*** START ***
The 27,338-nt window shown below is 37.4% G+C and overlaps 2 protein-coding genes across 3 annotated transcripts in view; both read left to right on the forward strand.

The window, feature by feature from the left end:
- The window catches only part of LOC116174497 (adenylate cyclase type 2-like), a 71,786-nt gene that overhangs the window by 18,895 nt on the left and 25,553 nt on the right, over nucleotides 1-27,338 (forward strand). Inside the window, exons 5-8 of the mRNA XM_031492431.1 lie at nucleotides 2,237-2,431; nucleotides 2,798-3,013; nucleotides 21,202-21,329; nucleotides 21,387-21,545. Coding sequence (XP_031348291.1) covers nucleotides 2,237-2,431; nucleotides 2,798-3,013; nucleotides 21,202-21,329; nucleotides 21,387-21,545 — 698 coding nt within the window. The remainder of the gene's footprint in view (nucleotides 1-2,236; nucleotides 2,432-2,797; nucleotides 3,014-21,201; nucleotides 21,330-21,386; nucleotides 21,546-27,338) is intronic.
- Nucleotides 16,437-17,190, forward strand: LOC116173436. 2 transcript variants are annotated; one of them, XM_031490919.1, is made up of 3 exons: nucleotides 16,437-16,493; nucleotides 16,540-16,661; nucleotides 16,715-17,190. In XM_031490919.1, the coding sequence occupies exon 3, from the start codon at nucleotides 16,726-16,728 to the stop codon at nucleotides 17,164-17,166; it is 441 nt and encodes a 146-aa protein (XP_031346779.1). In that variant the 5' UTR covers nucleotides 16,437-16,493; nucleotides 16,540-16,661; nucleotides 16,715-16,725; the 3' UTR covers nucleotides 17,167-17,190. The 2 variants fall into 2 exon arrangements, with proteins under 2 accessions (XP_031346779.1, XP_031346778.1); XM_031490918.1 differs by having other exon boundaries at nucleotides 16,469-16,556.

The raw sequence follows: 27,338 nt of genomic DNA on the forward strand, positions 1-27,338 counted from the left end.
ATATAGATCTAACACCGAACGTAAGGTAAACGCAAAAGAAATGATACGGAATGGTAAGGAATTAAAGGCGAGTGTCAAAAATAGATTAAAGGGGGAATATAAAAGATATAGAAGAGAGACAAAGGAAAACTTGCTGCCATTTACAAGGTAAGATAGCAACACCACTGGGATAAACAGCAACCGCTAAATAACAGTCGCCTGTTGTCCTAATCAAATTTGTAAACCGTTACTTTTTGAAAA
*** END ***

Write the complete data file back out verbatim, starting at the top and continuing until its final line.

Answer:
The 27,338-nt window shown below is 37.4% G+C and overlaps 2 protein-coding genes across 3 annotated transcripts in view; both read left to right on the forward strand.

The window, feature by feature from the left end:
- The window catches only part of LOC116174497 (adenylate cyclase type 2-like), a 71,786-nt gene that overhangs the window by 18,895 nt on the left and 25,553 nt on the right, over nucleotides 1-27,338 (forward strand). Inside the window, exons 5-8 of the mRNA XM_031492431.1 lie at nucleotides 2,237-2,431; nucleotides 2,798-3,013; nucleotides 21,202-21,329; nucleotides 21,387-21,545. Coding sequence (XP_031348291.1) covers nucleotides 2,237-2,431; nucleotides 2,798-3,013; nucleotides 21,202-21,329; nucleotides 21,387-21,545 — 698 coding nt within the window. The remainder of the gene's footprint in view (nucleotides 1-2,236; nucleotides 2,432-2,797; nucleotides 3,014-21,201; nucleotides 21,330-21,386; nucleotides 21,546-27,338) is intronic.
- Nucleotides 16,437-17,190, forward strand: LOC116173436. 2 transcript variants are annotated; one of them, XM_031490919.1, is made up of 3 exons: nucleotides 16,437-16,493; nucleotides 16,540-16,661; nucleotides 16,715-17,190. In XM_031490919.1, the coding sequence occupies exon 3, from the start codon at nucleotides 16,726-16,728 to the stop codon at nucleotides 17,164-17,166; it is 441 nt and encodes a 146-aa protein (XP_031346779.1). In that variant the 5' UTR covers nucleotides 16,437-16,493; nucleotides 16,540-16,661; nucleotides 16,715-16,725; the 3' UTR covers nucleotides 17,167-17,190. The 2 variants fall into 2 exon arrangements, with proteins under 2 accessions (XP_031346779.1, XP_031346778.1); XM_031490918.1 differs by having other exon boundaries at nucleotides 16,469-16,556.

The raw sequence follows: 27,338 nt of genomic DNA on the forward strand, positions 1-27,338 counted from the left end.
ATATAGATCTAACACCGAACGTAAGGTAAACGCAAAAGAAATGATACGGAATGGTAAGGAATTAAAGGCGAGTGTCAAAAATAGATTAAAGGGGGAATATAAAAGATATAGAAGAGAGACAAAGGAAAACTTGCTGCCATTTACAAGGTAAGATAGCAACACCACTGGGATAAACAGCAACCGCTAAATAACAGTCGCCTGTTGTCCTAATCAAATTTGTAAACCGTTACTTTTTGAAAA